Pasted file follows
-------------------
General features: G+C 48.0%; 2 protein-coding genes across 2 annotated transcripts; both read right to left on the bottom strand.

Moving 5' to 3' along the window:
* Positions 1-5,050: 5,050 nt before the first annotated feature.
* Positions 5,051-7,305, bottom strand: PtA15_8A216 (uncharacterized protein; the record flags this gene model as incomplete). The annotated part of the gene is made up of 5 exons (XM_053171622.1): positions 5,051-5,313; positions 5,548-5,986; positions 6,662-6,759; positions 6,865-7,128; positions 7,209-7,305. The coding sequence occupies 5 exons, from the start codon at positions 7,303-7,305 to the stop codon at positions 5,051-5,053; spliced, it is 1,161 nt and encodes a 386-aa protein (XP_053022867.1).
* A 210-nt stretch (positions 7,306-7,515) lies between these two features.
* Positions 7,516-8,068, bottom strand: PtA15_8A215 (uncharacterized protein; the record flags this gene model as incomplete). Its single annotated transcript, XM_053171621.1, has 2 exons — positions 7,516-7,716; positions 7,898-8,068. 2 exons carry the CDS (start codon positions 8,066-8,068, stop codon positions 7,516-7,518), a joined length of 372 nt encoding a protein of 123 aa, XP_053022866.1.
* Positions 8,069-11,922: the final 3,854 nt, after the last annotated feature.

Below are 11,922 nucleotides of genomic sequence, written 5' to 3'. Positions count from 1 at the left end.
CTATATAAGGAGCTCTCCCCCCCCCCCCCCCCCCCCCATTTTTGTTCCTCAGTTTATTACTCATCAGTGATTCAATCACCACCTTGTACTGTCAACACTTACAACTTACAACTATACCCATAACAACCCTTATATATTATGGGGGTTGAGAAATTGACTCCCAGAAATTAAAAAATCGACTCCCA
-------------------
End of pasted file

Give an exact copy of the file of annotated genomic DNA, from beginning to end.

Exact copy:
General features: G+C 48.0%; 2 protein-coding genes across 2 annotated transcripts; both read right to left on the bottom strand.

Moving 5' to 3' along the window:
* Positions 1-5,050: 5,050 nt before the first annotated feature.
* Positions 5,051-7,305, bottom strand: PtA15_8A216 (uncharacterized protein; the record flags this gene model as incomplete). The annotated part of the gene is made up of 5 exons (XM_053171622.1): positions 5,051-5,313; positions 5,548-5,986; positions 6,662-6,759; positions 6,865-7,128; positions 7,209-7,305. The coding sequence occupies 5 exons, from the start codon at positions 7,303-7,305 to the stop codon at positions 5,051-5,053; spliced, it is 1,161 nt and encodes a 386-aa protein (XP_053022867.1).
* A 210-nt stretch (positions 7,306-7,515) lies between these two features.
* Positions 7,516-8,068, bottom strand: PtA15_8A215 (uncharacterized protein; the record flags this gene model as incomplete). Its single annotated transcript, XM_053171621.1, has 2 exons — positions 7,516-7,716; positions 7,898-8,068. 2 exons carry the CDS (start codon positions 8,066-8,068, stop codon positions 7,516-7,518), a joined length of 372 nt encoding a protein of 123 aa, XP_053022866.1.
* Positions 8,069-11,922: the final 3,854 nt, after the last annotated feature.

Below are 11,922 nucleotides of genomic sequence, written 5' to 3'. Positions count from 1 at the left end.
CTATATAAGGAGCTCTCCCCCCCCCCCCCCCCCCCCCATTTTTGTTCCTCAGTTTATTACTCATCAGTGATTCAATCACCACCTTGTACTGTCAACACTTACAACTTACAACTATACCCATAACAACCCTTATATATTATGGGGGTTGAGAAATTGACTCCCAGAAATTAAAAAATCGACTCCCA